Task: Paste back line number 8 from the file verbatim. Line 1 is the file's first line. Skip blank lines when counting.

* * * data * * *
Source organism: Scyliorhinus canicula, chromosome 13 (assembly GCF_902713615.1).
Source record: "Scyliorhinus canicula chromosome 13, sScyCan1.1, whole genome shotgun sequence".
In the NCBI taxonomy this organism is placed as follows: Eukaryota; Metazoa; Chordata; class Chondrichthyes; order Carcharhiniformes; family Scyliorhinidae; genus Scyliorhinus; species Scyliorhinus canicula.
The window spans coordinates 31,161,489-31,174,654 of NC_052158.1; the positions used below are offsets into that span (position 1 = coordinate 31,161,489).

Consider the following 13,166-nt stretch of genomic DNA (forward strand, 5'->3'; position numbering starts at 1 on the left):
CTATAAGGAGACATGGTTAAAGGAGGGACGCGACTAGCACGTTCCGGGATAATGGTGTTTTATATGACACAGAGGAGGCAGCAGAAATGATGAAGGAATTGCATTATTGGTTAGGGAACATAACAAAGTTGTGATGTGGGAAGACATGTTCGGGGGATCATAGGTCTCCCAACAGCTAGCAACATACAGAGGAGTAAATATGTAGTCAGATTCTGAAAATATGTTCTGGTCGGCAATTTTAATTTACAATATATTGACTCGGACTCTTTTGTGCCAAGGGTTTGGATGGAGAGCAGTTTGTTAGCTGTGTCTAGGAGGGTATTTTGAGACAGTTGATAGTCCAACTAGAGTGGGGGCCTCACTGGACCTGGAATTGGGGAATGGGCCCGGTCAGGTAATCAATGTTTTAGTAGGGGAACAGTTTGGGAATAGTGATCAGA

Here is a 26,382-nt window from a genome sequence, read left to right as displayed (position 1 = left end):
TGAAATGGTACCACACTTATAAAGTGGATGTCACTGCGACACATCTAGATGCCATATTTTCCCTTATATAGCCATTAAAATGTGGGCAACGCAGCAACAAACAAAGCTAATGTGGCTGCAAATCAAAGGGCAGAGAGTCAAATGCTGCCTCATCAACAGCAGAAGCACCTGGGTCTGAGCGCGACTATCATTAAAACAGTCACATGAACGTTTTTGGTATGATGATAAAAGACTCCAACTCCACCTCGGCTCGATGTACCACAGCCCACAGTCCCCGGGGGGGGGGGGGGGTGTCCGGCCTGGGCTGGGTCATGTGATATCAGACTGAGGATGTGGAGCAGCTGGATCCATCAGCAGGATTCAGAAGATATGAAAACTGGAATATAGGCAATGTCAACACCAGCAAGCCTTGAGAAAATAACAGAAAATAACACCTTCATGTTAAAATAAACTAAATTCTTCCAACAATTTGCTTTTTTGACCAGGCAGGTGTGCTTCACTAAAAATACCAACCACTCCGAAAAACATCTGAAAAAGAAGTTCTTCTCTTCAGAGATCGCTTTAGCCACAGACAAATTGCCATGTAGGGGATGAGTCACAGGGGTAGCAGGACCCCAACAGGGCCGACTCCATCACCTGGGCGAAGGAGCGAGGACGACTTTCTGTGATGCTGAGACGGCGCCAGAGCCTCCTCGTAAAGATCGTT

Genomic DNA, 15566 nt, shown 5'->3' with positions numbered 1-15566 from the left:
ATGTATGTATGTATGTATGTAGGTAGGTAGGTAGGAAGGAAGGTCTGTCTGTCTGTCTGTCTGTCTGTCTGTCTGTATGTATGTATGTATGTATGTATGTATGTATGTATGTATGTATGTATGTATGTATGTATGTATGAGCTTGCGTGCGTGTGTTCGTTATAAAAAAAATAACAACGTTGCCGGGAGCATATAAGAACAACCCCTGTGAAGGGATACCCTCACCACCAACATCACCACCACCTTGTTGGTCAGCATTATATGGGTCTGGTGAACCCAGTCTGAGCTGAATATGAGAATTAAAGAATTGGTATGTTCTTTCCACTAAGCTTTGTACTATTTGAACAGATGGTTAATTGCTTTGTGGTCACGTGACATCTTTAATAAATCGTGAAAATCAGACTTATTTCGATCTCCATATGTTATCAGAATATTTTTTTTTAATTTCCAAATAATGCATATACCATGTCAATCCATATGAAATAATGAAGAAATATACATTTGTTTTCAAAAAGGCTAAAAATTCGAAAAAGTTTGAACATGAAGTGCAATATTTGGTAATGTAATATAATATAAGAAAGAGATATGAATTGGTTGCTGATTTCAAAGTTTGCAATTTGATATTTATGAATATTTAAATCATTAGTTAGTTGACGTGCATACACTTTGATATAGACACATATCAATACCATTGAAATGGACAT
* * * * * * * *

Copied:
TGAAATGGTACCACACTTATAAAGTGGATGTCACTGCGACACATCTAGATGCCATATTTTCCCTTATATAGCCATTAAAATGTGGGCAACGCAGCAACAAACAAAGCTAATGTGGCTGCAAATCAAAGGGCAGAGAGTCAAATGCTGCCTCATCAACAGCAGAAGCACCTGGGTCTGAGCGCGACTATCATTAAAACAGTCACATGAACGTTTTTGGTATGATGATAAAAGACTCCAACTCCACCTCGGCTCGATGTACCACAGCCCACAGTCCCCGGGGGGGGGGGGGGGTGTCCGGCCTGGGCTGGGTCATGTGATATCAGACTGAGGATGTGGAGCAGCTGGATCCATCAGCAGGATTCAGAAGATATGAAAACTGGAATATAGGCAATGTCAACACCAGCAAGCCTTGAGAAAATAACAGAAAATAACACCTTCATGTTAAAATAAACTAAATTCTTCCAACAATTTGCTTTTTTGACCAGGCAGGTGTGCTTCACTAAAAATACCAACCACTCCGAAAAACATCTGAAAAAGAAGTTCTTCTCTTCAGAGATCGCTTTAGCCACAGACAAATTGCCATGTAGGGGATGAGTCACAGGGGTAGCAGGACCCCAACAGGGCCGACTCCATCACCTGGGCGAAGGAGCGAGGACGACTTTCTGTGATGCTGAGACGGCGCCAGAGCCTCCTCGTAAAGATCGTT